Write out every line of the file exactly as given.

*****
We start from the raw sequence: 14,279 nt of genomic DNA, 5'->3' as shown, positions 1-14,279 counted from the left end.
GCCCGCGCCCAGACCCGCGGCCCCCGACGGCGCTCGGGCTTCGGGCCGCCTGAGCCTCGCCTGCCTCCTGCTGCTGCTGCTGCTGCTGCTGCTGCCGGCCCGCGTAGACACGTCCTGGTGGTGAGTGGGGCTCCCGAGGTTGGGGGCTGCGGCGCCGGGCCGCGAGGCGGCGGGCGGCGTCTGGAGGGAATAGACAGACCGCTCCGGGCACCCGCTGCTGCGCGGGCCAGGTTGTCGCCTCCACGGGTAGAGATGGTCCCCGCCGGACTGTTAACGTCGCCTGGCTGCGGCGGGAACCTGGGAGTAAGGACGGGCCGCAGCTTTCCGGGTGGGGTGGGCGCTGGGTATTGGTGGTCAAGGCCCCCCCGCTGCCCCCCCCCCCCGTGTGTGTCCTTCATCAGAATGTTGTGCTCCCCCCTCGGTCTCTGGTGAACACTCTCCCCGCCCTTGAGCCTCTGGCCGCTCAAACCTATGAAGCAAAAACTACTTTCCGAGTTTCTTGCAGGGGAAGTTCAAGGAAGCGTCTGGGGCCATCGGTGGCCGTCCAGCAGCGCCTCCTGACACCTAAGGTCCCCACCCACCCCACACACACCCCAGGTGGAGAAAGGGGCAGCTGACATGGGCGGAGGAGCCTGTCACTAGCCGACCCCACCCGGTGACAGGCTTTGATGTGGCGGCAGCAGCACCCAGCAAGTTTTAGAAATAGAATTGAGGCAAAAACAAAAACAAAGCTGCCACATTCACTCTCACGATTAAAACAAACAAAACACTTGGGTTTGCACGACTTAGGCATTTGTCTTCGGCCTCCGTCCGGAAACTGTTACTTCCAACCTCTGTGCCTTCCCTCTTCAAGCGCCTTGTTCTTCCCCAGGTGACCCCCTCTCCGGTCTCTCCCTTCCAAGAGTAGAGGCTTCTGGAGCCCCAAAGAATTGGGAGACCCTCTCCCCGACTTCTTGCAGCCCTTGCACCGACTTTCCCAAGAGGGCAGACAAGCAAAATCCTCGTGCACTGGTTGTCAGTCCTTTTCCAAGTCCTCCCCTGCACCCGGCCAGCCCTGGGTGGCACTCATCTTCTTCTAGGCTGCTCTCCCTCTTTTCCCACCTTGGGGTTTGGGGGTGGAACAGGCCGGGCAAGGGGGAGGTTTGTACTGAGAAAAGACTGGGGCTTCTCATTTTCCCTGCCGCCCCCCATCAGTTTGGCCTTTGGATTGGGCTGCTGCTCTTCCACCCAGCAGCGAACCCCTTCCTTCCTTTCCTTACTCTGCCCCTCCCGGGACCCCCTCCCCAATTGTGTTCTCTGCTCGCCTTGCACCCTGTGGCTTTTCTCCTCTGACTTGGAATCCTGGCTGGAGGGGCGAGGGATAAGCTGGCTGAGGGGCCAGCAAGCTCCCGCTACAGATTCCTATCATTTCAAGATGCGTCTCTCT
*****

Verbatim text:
We start from the raw sequence: 14,279 nt of genomic DNA, 5'->3' as shown, positions 1-14,279 counted from the left end.
GCCCGCGCCCAGACCCGCGGCCCCCGACGGCGCTCGGGCTTCGGGCCGCCTGAGCCTCGCCTGCCTCCTGCTGCTGCTGCTGCTGCTGCTGCTGCCGGCCCGCGTAGACACGTCCTGGTGGTGAGTGGGGCTCCCGAGGTTGGGGGCTGCGGCGCCGGGCCGCGAGGCGGCGGGCGGCGTCTGGAGGGAATAGACAGACCGCTCCGGGCACCCGCTGCTGCGCGGGCCAGGTTGTCGCCTCCACGGGTAGAGATGGTCCCCGCCGGACTGTTAACGTCGCCTGGCTGCGGCGGGAACCTGGGAGTAAGGACGGGCCGCAGCTTTCCGGGTGGGGTGGGCGCTGGGTATTGGTGGTCAAGGCCCCCCCGCTGCCCCCCCCCCCCGTGTGTGTCCTTCATCAGAATGTTGTGCTCCCCCCTCGGTCTCTGGTGAACACTCTCCCCGCCCTTGAGCCTCTGGCCGCTCAAACCTATGAAGCAAAAACTACTTTCCGAGTTTCTTGCAGGGGAAGTTCAAGGAAGCGTCTGGGGCCATCGGTGGCCGTCCAGCAGCGCCTCCTGACACCTAAGGTCCCCACCCACCCCACACACACCCCAGGTGGAGAAAGGGGCAGCTGACATGGGCGGAGGAGCCTGTCACTAGCCGACCCCACCCGGTGACAGGCTTTGATGTGGCGGCAGCAGCACCCAGCAAGTTTTAGAAATAGAATTGAGGCAAAAACAAAAACAAAGCTGCCACATTCACTCTCACGATTAAAACAAACAAAACACTTGGGTTTGCACGACTTAGGCATTTGTCTTCGGCCTCCGTCCGGAAACTGTTACTTCCAACCTCTGTGCCTTCCCTCTTCAAGCGCCTTGTTCTTCCCCAGGTGACCCCCTCTCCGGTCTCTCCCTTCCAAGAGTAGAGGCTTCTGGAGCCCCAAAGAATTGGGAGACCCTCTCCCCGACTTCTTGCAGCCCTTGCACCGACTTTCCCAAGAGGGCAGACAAGCAAAATCCTCGTGCACTGGTTGTCAGTCCTTTTCCAAGTCCTCCCCTGCACCCGGCCAGCCCTGGGTGGCACTCATCTTCTTCTAGGCTGCTCTCCCTCTTTTCCCACCTTGGGGTTTGGGGGTGGAACAGGCCGGGCAAGGGGGAGGTTTGTACTGAGAAAAGACTGGGGCTTCTCATTTTCCCTGCCGCCCCCCATCAGTTTGGCCTTTGGATTGGGCTGCTGCTCTTCCACCCAGCAGCGAACCCCTTCCTTCCTTTCCTTACTCTGCCCCTCCCGGGACCCCCTCCCCAATTGTGTTCTCTGCTCGCCTTGCACCCTGTGGCTTTTCTCCTCTGACTTGGAATCCTGGCTGGAGGGGCGAGGGATAAGCTGGCTGAGGGGCCAGCAAGCTCCCGCTACAGATTCCTATCATTTCAAGATGCGTCTCTCT